NATO-Summit. The Black See Strategy

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The upcoming NATO summit in Warsaw is an opportunity for the alliance to provide realistic and meaningful support to Ukraine. It has been over 28 months since Russia invaded Ukraine. Since that time, Russia has annexed Crimea, consolidated its position in the Black Sea, and created a frozen conflict in eastern Ukraine. Russia’s invasion has cost 10,000 lives and internally displaced 1.5 million people.

Realistically, Ukraine has a long way to go before NATO membership, but that does not mean that the alliance should disengage from Ukraine. On the contrary, NATO should deepen its partnership with Ukraine at the early July Warsaw summit. It is in NATO’s best interest to assist Ukraine in countering Russian aggression and to work toward the nation’s long-term peace and stability.

Russia Extending Influence in Black Sea

Russia’s annexation of Crimea is unprecedented in the 21st century. The annexation has de facto cut Ukraine’s coastline in half and has essentially turned the Black Sea into a Russian lake. Russia has since claimed rights to underwater resources off the Crimean peninsula. Furthermore, Russia has launched a campaign of persecution and intimidation of the ethnic Tatar community there. If the U.S. had an equivalent percentage of territory annexed by a foreign nation, it would be like losing California.

Many NATO members and partners near Crimea, such as Bulgaria, Romania, Turkey, and Georgia, are concerned about Russia’s military buildup there. Russia has 28,000 troops based in Crimea,and embarked on a major program to build housing and restore airfields.

It has allocated $1 billion to modernize the Black Sea Fleet by 2020 and stationed additional warships there including two equipped with Caliber-NK long-range cruise missiles, which are capable of hitting NATO nations from Italy to Lithuania.

Russia is also using its newly entrenched position in the Black Sea as a platform to launch and support naval operations in the eastern Mediterranean.

NATO–Ukraine Relations

Ukraine joined the North Atlantic Cooperation Council in 1991 and the Partnership for Peace 1994. In 1997, the NATO–Ukraine Commission (NUC) was established to direct relations between Ukraine and NATO, providing a forum for discussion of security topics of mutual concern. While the NUC generally meets at the level of ambassadors and military representatives, occasionally—as at the Wales summit—it meets at the head-of-state or head-of-government level.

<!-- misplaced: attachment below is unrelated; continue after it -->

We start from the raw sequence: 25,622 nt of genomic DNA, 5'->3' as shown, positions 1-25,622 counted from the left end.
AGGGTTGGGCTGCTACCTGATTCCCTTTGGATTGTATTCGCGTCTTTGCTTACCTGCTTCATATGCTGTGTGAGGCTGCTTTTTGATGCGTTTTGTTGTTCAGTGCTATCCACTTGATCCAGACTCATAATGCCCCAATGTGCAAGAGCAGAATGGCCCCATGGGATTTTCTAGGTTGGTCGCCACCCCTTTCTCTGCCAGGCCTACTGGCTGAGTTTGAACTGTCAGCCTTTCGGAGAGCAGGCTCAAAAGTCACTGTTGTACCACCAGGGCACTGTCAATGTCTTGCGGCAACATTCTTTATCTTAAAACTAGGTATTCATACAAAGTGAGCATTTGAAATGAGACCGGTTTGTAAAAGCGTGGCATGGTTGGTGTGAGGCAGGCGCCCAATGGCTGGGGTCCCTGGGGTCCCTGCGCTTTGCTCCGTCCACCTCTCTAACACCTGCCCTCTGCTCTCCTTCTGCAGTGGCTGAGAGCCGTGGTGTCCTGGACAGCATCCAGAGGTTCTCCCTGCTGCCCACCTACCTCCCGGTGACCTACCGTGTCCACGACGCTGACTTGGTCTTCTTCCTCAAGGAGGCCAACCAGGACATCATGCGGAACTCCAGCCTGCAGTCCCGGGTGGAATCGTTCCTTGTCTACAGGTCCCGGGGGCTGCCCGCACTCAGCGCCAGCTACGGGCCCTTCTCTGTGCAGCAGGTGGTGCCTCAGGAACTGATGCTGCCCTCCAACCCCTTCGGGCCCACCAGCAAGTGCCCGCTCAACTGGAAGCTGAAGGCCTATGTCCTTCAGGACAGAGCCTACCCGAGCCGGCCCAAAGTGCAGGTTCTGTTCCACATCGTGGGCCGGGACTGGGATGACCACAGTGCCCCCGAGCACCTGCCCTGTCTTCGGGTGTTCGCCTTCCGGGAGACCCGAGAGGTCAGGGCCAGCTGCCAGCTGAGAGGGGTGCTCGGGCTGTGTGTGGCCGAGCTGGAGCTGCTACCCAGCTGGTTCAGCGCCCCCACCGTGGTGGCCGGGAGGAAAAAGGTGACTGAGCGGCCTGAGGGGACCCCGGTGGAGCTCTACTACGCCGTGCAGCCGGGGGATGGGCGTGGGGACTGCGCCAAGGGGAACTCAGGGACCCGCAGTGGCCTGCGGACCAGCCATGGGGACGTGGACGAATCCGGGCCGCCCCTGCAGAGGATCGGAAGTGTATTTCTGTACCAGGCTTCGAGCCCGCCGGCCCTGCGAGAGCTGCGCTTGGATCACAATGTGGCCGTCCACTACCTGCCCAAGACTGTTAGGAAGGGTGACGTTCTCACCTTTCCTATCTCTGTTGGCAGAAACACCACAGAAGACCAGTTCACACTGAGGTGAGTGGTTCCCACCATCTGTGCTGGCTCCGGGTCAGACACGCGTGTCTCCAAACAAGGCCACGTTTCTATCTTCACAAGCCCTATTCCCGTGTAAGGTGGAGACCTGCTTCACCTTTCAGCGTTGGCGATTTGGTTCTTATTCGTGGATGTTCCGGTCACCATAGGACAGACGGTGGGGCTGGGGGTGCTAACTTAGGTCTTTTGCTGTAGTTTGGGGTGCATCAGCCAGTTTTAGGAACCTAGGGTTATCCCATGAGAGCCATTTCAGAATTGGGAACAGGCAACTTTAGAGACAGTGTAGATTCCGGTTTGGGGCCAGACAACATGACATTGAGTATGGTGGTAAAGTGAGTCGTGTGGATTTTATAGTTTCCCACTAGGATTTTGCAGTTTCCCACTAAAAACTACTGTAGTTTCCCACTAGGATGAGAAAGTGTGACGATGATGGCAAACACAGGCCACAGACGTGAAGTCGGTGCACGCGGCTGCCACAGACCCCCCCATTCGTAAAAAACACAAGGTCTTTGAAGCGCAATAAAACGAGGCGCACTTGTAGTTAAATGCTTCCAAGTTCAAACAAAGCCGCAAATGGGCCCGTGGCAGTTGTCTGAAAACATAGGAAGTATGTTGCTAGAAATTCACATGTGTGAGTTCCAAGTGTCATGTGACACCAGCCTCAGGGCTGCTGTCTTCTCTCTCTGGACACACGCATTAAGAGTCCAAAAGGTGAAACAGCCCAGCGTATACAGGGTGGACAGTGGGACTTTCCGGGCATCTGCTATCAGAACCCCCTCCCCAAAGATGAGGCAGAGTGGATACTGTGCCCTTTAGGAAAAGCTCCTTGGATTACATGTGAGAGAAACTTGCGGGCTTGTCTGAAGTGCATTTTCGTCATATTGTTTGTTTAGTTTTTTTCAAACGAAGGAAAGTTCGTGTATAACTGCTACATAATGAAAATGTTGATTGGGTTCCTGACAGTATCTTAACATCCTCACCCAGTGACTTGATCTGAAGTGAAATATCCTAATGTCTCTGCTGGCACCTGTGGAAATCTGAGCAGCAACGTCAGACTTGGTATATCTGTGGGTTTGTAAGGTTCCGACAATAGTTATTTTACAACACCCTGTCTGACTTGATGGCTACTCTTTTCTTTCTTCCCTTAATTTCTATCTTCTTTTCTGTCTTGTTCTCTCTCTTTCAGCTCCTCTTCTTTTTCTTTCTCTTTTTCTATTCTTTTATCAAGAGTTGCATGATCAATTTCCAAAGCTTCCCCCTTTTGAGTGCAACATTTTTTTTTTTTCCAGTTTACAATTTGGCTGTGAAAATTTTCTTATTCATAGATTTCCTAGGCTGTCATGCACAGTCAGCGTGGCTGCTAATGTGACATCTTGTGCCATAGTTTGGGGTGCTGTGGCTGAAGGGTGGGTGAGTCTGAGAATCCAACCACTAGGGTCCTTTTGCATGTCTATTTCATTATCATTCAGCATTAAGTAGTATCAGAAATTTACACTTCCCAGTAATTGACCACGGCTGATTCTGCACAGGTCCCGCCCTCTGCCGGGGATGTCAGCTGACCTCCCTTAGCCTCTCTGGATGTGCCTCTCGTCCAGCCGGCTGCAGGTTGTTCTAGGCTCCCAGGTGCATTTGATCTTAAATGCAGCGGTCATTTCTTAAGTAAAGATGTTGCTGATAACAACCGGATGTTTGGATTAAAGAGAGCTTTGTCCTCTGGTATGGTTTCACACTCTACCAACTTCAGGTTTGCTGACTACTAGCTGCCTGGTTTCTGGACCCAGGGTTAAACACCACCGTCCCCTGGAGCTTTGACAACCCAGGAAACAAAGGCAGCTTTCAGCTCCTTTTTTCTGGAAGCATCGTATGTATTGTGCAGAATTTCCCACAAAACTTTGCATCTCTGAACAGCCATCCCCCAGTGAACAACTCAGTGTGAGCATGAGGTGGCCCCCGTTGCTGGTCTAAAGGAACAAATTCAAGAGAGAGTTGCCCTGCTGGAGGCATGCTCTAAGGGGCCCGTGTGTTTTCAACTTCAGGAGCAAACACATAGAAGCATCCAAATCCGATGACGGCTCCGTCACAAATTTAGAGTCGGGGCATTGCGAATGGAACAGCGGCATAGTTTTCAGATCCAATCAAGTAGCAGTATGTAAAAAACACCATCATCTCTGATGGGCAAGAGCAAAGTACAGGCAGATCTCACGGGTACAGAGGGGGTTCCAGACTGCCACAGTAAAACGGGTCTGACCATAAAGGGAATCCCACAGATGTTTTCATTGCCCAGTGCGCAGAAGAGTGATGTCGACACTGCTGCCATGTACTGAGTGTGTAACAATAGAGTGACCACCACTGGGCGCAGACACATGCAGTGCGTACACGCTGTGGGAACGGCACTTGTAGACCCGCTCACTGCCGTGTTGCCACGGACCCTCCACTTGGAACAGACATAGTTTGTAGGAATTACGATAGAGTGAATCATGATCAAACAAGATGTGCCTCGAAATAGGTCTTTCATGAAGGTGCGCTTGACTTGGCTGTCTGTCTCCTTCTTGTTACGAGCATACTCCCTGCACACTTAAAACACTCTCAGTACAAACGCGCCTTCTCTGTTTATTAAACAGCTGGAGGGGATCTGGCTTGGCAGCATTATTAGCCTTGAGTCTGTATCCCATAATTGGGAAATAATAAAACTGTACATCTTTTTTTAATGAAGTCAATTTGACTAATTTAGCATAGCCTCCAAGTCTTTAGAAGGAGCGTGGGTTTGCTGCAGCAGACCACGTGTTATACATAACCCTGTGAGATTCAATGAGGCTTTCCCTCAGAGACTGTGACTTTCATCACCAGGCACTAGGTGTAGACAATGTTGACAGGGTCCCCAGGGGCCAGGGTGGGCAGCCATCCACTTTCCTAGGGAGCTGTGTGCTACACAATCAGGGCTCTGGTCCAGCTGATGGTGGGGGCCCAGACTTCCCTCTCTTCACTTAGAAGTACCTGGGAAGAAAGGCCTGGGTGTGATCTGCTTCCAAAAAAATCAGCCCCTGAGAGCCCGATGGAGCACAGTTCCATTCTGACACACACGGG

Also at the Wales summit, NATO established five temporary trust funds to assist Ukraine in providing its own security. The trust funds cover command, control, communications, and computers; logistics and standardization; cyber defence; military career transition; and medical rehabilitation. A sixth trust fund on countering improvised explosive devices was agreed to in June 2015.

Ukraine is a contributing nation to the NATO Kosovo Force (KFOR) and the Resolute Support Mission in Afghanistan. In June, 10 NATO nations, including the U.S., joined Georgia, Moldova, and Ukraine in taking part in Rapid Trident 16, a military exercise in western Ukraine. The objective of Rapid Trident 16 was to practice defensive operations and validation of units trained through the Joint Multinational Training Group-Ukraine program.

NATO members also take part in the annual Black Sea exercise Sea Breeze which the U.S. and Ukraine co-host. Sea Breeze 2016 will be the 15th year of the exercise. In September 2015, NATO members also took part in the third emergency management exercise in Ukraine.

Future in NATO

Even though NATO stated in 2008 that someday Ukraine would be invited to join the alliance, until recently, the Ukrainians made little effort to help make this invitation a reality.

Once an aspiring NATO ally under the leadership of President Viktor Yushchenko, Ukraine’s previous pro-Russia government under President Yanukovich blocked membership progress. In 2010, the Ukrainian parliament passed a bill that barred Ukraine from committing to “a non-bloc policy which means non-participation in military-political alliances.”